Francesco Femia on TRT WorldLast week, the Federal News Network’s “Federal Drive” ran an interview with the Center for Climate and Security’s Co-Founder, Francesco Femia, regarding a recent Army War College report that alarmingly found the U.S. military “precariously underprepared for the national security implications of climate change-induced global security challenges.” Femia highlighted the key takeaways from the report, including an extraordinary finding specific to the Army, which stated that the service is “precipitously close to mission failure concerning hydration of the force in contested arid environments.” Femia recommended that both technical, as well as big strategic and operational changes and investments, are needed to prepare the Army, and the broader U.S. military, for this rapidly-changing operational landscape – including to prepare for the likelihood of adversaries taking advantage of these changes, and a lack of U.S. leadership for addressing them. Click here for the full interview.

Climate Change, Water Reuse and Military Readiness

Military Sealift Command

Seahawk helicopter from Helicopter Anti-Submarine Squadron 4 lifts a pallet of bottled water from the deck of Military Sealift Command combat stores ship USNS Niagara Falls

By Marc Kodack

The Environmental Protection Agency recently published a draft National Water Reuse Action Plan, seeking comments on the plan by December 16, 2019 (ten days from today, so get to your comment stations). The comment period raises the importance of understanding that climate change will manifest itself primarily through water, and that water reuse will become more and more important in the future. As the draft plan itself notes:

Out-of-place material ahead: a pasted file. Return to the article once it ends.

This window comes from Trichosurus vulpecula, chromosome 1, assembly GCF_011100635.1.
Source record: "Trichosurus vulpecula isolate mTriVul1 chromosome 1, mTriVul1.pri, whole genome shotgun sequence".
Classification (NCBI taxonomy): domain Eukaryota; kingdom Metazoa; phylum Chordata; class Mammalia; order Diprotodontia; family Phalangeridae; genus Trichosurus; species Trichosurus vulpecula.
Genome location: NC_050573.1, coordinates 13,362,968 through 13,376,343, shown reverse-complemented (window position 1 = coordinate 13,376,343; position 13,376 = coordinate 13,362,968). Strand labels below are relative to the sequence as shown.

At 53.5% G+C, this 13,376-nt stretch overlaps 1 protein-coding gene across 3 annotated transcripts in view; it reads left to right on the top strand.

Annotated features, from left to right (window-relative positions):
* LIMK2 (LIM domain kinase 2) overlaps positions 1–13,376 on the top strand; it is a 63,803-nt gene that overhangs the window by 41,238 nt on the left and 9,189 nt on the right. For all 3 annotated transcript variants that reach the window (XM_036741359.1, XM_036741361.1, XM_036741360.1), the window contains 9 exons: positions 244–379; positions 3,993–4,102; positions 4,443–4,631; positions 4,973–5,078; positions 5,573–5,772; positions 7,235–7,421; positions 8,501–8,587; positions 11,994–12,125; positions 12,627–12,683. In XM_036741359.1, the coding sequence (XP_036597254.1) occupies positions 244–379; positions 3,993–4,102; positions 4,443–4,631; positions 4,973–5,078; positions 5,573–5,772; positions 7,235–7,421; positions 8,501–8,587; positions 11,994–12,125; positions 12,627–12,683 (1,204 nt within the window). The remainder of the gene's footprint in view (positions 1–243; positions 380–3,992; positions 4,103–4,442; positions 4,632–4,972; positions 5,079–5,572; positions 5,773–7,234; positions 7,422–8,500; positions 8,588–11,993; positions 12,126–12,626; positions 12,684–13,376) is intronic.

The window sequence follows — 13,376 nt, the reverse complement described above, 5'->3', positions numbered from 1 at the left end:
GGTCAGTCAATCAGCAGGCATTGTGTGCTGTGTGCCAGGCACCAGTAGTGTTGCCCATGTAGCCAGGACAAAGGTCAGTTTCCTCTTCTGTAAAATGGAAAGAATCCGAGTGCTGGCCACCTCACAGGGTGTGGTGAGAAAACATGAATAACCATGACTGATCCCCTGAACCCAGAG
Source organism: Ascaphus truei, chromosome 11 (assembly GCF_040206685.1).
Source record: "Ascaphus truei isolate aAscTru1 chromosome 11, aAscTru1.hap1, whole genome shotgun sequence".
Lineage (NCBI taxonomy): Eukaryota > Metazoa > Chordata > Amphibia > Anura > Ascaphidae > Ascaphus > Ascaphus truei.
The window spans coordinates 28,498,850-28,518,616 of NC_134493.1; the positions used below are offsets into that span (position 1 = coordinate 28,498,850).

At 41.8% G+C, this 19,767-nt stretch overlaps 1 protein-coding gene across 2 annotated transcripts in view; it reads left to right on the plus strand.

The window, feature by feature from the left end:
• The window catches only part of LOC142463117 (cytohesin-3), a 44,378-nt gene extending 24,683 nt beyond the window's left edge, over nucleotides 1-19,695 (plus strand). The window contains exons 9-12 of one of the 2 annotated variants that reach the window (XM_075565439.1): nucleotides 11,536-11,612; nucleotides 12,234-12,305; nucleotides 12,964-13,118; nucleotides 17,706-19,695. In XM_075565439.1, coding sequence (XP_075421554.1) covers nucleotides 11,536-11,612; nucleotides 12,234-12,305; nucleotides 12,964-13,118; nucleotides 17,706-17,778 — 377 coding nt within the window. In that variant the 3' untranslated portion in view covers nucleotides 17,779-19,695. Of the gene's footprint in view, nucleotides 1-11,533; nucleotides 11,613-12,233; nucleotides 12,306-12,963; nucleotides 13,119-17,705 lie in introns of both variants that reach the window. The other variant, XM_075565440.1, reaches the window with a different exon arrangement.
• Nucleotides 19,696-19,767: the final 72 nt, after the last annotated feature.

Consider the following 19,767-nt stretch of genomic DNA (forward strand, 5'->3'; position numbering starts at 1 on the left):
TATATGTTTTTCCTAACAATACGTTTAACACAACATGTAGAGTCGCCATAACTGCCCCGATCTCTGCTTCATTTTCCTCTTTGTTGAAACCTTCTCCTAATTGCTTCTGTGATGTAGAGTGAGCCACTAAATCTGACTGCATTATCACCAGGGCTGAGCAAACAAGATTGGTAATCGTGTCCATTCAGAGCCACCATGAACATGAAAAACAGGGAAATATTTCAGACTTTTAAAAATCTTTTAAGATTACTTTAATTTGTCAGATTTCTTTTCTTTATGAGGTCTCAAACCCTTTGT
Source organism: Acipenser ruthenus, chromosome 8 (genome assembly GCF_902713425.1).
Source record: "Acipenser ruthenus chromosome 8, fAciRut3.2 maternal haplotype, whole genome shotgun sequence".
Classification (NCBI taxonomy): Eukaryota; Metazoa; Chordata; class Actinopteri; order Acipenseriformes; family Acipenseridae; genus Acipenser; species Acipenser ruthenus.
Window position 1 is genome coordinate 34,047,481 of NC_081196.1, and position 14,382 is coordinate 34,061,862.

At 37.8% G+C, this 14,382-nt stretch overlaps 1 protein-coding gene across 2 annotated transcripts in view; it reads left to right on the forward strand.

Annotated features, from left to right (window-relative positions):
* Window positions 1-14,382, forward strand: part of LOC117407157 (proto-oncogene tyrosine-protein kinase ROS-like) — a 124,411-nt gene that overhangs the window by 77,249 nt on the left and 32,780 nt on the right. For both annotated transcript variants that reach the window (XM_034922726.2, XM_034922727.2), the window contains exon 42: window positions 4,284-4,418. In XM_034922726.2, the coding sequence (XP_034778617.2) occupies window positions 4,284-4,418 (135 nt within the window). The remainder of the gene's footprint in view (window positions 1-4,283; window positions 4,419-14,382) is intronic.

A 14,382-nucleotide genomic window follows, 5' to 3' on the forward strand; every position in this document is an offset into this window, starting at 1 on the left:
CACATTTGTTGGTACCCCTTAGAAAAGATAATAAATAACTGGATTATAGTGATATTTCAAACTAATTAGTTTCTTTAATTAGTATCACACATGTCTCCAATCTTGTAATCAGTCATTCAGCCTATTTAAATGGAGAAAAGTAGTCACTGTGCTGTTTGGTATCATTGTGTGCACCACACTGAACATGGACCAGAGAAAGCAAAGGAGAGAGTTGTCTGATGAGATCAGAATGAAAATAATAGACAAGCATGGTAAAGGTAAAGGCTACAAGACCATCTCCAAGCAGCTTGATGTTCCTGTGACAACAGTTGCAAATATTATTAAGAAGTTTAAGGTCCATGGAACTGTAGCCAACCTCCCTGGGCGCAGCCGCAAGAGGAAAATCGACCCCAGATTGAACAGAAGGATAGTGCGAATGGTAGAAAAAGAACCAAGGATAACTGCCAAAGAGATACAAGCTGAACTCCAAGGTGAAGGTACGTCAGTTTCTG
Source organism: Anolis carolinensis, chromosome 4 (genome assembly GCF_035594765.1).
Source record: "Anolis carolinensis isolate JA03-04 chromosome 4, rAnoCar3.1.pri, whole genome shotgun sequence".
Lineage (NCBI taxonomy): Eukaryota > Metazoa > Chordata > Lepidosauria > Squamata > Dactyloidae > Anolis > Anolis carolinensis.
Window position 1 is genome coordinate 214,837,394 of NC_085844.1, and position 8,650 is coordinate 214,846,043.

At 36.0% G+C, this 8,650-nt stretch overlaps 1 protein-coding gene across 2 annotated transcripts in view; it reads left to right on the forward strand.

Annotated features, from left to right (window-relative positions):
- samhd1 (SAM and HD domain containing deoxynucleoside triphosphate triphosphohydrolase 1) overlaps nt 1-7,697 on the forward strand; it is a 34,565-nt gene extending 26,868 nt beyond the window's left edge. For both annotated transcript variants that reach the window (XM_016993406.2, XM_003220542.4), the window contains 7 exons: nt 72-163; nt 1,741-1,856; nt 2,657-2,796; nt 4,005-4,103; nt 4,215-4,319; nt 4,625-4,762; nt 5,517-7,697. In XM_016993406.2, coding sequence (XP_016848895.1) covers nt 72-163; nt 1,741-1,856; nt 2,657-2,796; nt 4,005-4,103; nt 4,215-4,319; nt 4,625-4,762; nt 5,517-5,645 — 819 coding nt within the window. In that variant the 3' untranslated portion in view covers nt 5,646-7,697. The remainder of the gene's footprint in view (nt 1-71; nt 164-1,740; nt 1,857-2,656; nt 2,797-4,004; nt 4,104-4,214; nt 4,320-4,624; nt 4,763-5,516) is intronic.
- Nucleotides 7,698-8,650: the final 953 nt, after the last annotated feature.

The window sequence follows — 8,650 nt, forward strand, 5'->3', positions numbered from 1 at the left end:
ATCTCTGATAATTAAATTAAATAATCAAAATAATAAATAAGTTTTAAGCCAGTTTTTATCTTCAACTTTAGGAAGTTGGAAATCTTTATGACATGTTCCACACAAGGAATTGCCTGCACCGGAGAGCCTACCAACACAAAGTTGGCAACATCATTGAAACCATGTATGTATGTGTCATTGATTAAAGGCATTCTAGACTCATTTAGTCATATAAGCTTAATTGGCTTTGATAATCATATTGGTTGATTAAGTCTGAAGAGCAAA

Climate change will greatly increase the risk that water supplies will not be able to keep pace with demand, necessitating the need to develop new, drought proof supplies.

(more…)

Future Climate Scenario Projects Water Woes for U.S. Military Bases in Guam

Multi Sail 2016

Aerial view of U.S. Naval Base Guam, 5 March 2016

By Marc Kodack

The U.S. Geological Survey recently released a report that assessed “the influence of future climate change and sea level rise on freshwater resources (surface-water and groundwater) of Guam.” These changes have serious implications for the local population, as well as for Department of Defense installations including Naval Base Guam and Andersen Air Force Base. The work was funded by the DoD’s Strategic Environmental Research and Development Program. (more…)

U.S. Department of Defense Funds Research on Capturing Water from Fog

Marine_Fog_Pattern_Moon Bay

Marine fog rolls in at Half Moon Bay, California

By Marc Kodack

Ensuring sufficient potable water supplies are available for its military and humanitarian operations, the U.S. Department of Defense (DoD) will be challenged to meet these potable water needs as climate change and its effects on water supply are felt around the world. To help address this, DoD awarded a grant to California State University, Monterrey Bay to test the efficiencies of capturing water, via mesh-based devices, from “fog events” along coastal California. The grant was from DoD’s Research and Education Program for Historically Black Colleges and Universities and the Minority-Serving Institutions. A mesh device produces potable water that can be used by people and for irrigation. The research will also “expand knowledge about the generation and dissipation of fog” using existing droplet measuring technology.